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Twitter quietly released support for third-party two-factor authentication applications enabling Twitterati

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New York, April 18, 2017: Twitter quietly released support for third-party two-factor authentication applications enabling the Twitterati to now use these apps to protect their accounts, a media report said.

A Twitter developer said that this feature had been live since “late last year or early this year”, tech website Android Police reported on Monday.

This feature allows Twitter users to use third-party apps, such as Google Authenticator or LastPass Authenticator, to protect their accounts.

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To turn this feature on, users can go to the Settings menu on Twitter’s website, then go to Account, and look for “Login verification” under the Security menu.

Twitter already has its own two-factor authentication feature, and new users will need to activate this system before being allowed to set up a third-party authenticator app.

Once Twitter’s system is activated, users can click the button reading “Setup a code generator app” to activate the third-party app of their choice.

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In January this year, computer scientists have found massive collections of fake accounts on the micro-blogging site and suggested that one person or a group is managing these accounts.

According to a BBC report, the largest network that was found have tied together more than 350,000 accounts and further work suggested that others might be even bigger.

The networks were uncovered accidentally when some researchers were probing Twitter to see how people use it.

Some of the accounts were used to fake follower numbers, send spam and boost interest in trending topics.

As of the third quarter of 2016, the micro-blogging service averaged at 317 million monthly active users. (IANS)

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EU Prepares to hit Google with Record Fine in Android Monopoly Case

As well as the fine, Google is set to be ordered to break its agreements with phone manufacturers

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Google, while announcing this at an event in Thailand, did not elaborate when this option would be available on iOS devices as well as reach Western markets. Pixabay

Google will be hit with a record European Union (EU) fine for using its Android smartphone system to fortify its search empire.

The fine — likely to be handed down on Tuesday or Wednesday — is expected to eclipse the 2.1 bn pound monopoly abuse penalty Google paid last year over its internet shopping business, and escalates the war between Silicon Valley and Brussels, The Telegraph reported on Saturday.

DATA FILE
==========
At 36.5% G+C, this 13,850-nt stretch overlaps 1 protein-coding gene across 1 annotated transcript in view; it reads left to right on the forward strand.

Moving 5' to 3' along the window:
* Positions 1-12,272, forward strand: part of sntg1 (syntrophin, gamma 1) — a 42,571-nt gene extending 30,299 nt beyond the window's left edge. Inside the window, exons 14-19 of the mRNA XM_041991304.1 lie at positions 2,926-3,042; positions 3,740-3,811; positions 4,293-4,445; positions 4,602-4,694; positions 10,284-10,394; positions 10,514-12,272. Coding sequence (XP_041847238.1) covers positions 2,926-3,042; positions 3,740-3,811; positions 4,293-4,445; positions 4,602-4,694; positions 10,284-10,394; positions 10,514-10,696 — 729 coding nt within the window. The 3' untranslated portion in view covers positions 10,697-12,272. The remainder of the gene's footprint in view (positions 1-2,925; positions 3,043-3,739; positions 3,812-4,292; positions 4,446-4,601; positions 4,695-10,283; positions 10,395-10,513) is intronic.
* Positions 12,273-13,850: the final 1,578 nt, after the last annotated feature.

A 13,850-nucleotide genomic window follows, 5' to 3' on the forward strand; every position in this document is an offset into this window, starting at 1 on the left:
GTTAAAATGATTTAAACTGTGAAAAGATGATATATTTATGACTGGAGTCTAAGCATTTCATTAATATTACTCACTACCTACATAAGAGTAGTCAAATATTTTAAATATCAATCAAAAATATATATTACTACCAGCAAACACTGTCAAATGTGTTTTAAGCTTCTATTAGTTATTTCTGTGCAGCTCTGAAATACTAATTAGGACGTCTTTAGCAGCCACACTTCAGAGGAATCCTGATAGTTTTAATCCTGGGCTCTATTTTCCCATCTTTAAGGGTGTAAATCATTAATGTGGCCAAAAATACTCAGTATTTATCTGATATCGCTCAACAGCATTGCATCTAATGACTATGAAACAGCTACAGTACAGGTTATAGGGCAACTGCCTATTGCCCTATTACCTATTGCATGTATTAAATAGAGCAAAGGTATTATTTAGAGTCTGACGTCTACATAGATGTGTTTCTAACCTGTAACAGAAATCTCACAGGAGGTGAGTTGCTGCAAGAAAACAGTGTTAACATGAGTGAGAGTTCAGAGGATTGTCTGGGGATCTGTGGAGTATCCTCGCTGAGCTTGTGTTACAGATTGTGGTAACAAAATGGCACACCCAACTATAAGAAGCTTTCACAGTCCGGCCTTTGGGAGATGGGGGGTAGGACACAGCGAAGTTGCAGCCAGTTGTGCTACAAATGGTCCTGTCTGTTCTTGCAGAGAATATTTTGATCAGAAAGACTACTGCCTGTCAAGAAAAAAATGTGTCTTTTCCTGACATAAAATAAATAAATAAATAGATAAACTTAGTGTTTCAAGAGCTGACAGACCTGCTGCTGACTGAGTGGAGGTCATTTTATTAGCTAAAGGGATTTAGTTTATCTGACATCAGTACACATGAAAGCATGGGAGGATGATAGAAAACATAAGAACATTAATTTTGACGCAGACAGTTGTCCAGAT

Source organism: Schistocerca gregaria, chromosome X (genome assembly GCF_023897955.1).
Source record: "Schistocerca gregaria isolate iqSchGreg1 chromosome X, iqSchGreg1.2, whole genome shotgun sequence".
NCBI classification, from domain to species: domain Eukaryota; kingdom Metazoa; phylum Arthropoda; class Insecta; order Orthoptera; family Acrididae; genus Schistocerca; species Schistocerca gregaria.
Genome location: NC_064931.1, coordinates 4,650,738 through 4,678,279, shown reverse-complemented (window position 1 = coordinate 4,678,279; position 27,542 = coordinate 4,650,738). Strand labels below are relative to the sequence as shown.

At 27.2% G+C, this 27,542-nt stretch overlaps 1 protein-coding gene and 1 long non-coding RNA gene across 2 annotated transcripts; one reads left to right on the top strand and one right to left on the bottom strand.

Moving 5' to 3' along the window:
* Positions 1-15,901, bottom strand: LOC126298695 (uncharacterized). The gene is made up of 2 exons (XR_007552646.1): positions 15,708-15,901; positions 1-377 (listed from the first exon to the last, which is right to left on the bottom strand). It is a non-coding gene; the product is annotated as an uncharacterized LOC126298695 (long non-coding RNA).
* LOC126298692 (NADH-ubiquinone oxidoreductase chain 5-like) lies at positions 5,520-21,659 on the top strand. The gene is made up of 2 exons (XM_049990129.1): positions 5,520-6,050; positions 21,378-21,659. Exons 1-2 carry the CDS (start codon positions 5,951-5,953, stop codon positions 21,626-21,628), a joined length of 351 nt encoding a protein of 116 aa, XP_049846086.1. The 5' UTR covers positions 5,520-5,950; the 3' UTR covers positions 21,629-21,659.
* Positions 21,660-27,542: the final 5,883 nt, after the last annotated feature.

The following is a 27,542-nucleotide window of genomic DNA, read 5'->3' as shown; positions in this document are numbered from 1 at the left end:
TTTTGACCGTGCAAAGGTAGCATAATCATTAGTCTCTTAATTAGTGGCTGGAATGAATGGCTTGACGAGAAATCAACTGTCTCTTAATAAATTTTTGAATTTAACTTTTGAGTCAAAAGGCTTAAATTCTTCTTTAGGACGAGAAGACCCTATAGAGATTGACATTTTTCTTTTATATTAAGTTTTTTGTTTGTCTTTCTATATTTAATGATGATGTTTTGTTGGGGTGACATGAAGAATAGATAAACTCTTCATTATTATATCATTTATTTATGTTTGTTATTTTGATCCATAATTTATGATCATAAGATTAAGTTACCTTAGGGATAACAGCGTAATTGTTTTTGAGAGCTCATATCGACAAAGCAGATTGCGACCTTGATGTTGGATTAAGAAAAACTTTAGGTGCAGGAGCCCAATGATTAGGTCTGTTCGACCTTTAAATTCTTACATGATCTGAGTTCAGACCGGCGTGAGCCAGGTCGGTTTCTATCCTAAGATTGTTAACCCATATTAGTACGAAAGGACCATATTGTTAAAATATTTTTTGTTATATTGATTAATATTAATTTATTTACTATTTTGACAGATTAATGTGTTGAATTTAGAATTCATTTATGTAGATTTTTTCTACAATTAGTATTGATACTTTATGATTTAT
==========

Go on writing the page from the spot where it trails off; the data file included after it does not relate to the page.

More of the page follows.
The European Commission’s competition chief Margrethe Vestager has been investigating Google for three years over complaints the company illegally forces smartphone manufacturers to install its apps.

It gives its Android software to phone manufacturers for free, but binds them to “exclusivity agreements” that force them to install Google’s web browser and search engine if they use the Google Play app store, the report said.

The commission has the power to fine Google up to 10 per cent of its parent company Alphabet's annual turnover, or 9.5 bn euro (8.4 bn pound)
The commission has the power to fine Google up to 10 per cent of its parent company Alphabet’s annual turnover, or 9.5 bn euro (8.4 bn pound). Pixabay

Opponents claim that this constitutes abuse of Android’s 74 per cent share of the European smartphone market and harms rival search engines and browsers.

Meanwhile, Google insists the agreements allow Android to remain free to manufacturers and help them compete against Apple.

The commission has the power to fine Google up to 10 per cent of its parent company Alphabet’s annual turnover, or 9.5 bn euro (8.4 bn pound).

Also Read: Google Rolls Out ‘Morse Code’ Support on Gboard for iOS

Although it is not expected to use the full extent of its powers, the fine is likely to be higher than the 2.4 bn euros Google was ordered to pay in June last year over claims it stuffed search results with its own shopping adverts, squeezing out price comparison services.

As well as the fine, Google is set to be ordered to break its agreements with phone manufacturers. This could mean more Android phones being sold without Google software installed, potentially boosting rival search engines and web browsers such as Microsoft’s Bing or Firefox. (IANS)